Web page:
Being very close to Premadasa made Evans at times get into hot water in his relations with the President. Evans always kept a healthy rapport with Ministers Gamini Dissanayake and Lalith Athulathmudali.
It is well known that due to tale carriers the relationship between Premadasa and the two ministers were strained due to suspicions that they were trying to obstruct his aim of the leadership of the party which was his rightful due. I know personally that Evans at times fell foul of the President due to gossip mongers when he attempted to patch-up differences between the two ministers and the President.
It went to the extent of the President ignoring Evans and contacting me directly on various matters. But Evans endured all that and continued to show his loyalty and commitment. It was not long before, President realized that “The truth has prevailed” as he would often say when he himself is misunderstood by certain sections. Relations between Evans and the President would sooner than later return to normal.
It is also no secret that Evans Cooray had to face a torrid time when serving ministers under the SLFP and United Front Government too from 1970 to 1997.
He had worked under Mr. Felix Dias Bandaranaike when he was Justice Minister and as special officer assigned the task of public relations of the Criminal Justice Commission which heard the cases of Rohana Wijeweera and others for their involvement in the 1971 insurrection. He earned the commendation of the then Justice Ministry Secretary.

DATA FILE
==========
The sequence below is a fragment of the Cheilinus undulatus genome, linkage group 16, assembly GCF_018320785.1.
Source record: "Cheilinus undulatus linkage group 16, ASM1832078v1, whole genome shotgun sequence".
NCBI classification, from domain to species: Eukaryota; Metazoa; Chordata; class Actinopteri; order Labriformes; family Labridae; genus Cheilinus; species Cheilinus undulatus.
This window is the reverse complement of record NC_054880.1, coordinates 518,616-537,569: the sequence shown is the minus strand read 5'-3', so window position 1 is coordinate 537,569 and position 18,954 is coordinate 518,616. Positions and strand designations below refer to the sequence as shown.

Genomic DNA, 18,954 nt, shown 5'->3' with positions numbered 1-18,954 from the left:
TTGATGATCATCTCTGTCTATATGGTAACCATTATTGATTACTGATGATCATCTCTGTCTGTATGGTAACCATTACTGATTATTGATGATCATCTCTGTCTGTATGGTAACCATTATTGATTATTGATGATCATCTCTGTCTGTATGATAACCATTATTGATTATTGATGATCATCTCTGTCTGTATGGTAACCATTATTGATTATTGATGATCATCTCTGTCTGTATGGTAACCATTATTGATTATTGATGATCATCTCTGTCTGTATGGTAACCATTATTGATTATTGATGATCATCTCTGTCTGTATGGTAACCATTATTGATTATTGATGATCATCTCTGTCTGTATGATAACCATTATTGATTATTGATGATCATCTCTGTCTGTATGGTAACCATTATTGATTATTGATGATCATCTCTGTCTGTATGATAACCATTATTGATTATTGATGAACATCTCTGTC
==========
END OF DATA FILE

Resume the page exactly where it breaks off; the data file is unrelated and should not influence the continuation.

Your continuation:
He was posted to the Ministry of Education under Minister Baduddin Mahmud who too recognized his capabilities and capacity for work and entrusted him with bigger responsibilities. He authored the book entitled “Bandaranaike I Knew” “giving a biographical sketch of Badiuddin Mahmud and his associations with the late Prime Minister S. W. R. D. Bandaranaike. Attempts made to dislodge him failed when the ministers stood by him apart from two occasions when he was interdicted and reinstated.
Ironically this book he wrote for Baduddin Mahmud on SWRD made him a marked man and regarded as “Badi’s catches” and by the time of the UNP’s landslide victory in 1977 he was hounded by certain UNP supporters on that score to prevent him from occupying a position of importance.
But Premadasa would have none of that and took on Evans to do his media work right up to his ascendany to the presidency.
The book by Evans Cooray containing his autobiography incorporating the life and times of Premadasa interwoven in a single book is now receiving the finishing touches. It gives much more information and interesting episodes the personal and political life of President Premadasa, his weaknesses and strengths and the many challenges he faced within the party and outside, including the impeachment episode hitherto unknown, which should enrich political literature of the country